Back to HomeKroto Research InstituteIntegrative Biology - the Epitheliome Project

Rod Smallwood, Jenny Southgate, Sheila Mac Neil, Mike Holcombe, Rod Hose, Richard Clayton, Rob Gaizauskas

Departments of Computer Science, Engineering Materials, and Medical Physics, University of Sheffield
Jack Birch Unit of Molecular Carcinogenesis, Department of Biology, University of York

If you cannot - in the long run - tell everyone what you have been doing, your doing has been worthless
(attributed to Erwin Schrödinger)

I believe very strongly that the fundamental unit, the correct level of abstraction, is the cell and not the genome
(Sydney Brenner, quoted in Denis Noble, The Music of Life)


The Epitheliome Project started in October 2001 when we began to use software agents as computational models of biological cells. The initial work (by Dawn Walker) was funded as part of an EPSRC Platform Grant (Rod Smallwood, Jenny Southgate, Freddie Hamdy and Mark Meuth). In 2005 we received substantial funding from EPSRC to continue the project (Rod Smallwood, Mike Holcombe, Jenny Southgate, Sheila Mac Neil, Richard Clayton, Rod Hose, Peter Hunter, and Rob Gaizauskas). A number of associated projects on cell signalling, re-stenosis in coronary arteries, and the microbial response to oxygen have been funded by BBSRC and EU FP7, and follow-on proposals have been submitted.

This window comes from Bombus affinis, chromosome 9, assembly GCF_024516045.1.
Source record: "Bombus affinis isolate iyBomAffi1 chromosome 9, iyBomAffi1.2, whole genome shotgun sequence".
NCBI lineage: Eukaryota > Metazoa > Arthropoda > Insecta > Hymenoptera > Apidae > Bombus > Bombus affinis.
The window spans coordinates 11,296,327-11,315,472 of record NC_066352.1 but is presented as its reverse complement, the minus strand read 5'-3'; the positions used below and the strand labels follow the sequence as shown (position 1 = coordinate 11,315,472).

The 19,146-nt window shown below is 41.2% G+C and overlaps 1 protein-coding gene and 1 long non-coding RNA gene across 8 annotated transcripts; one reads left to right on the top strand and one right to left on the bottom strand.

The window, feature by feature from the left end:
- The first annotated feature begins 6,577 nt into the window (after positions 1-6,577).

This web site provides background material on the Epitheliome Project, including a couple of unpublished papers which show how my ideas about modelling cellular interaction developed between 2003 and the end of 2009; a list of published papers; the names of everyone who has worked on the Project; and details of the software framework (FLAME) which we developed for the modelling.

Setting the scene

A cell-centred approach to modelling the behaviour of epithelial tissues has allowed us to explore the development of properly structured and functional tissue, and to look at the response of the tissue to insult such as wound healing. The behaviour of the individual cell in its mechanical and biochemical environment is central to these issues, and it seems self-evident that an exploration of cellular behaviour has to start from a model of the individual cell and its interaction with the environment. Physiome models in general do not encompass development - they are a snapshot of the behaviour of the system at a particular point in its development, and are unable to provide insight into either the processes that lead to the current state or future changes (the prognosis). My contention is that our modelling of cellular behaviour can provide this developmental perspective, and the tools we have developed allow our cellular models to be embedded in continuum models of tissue behaviour. The missing link is that between transcriptomics and cellular behaviour, and we have been developing this link.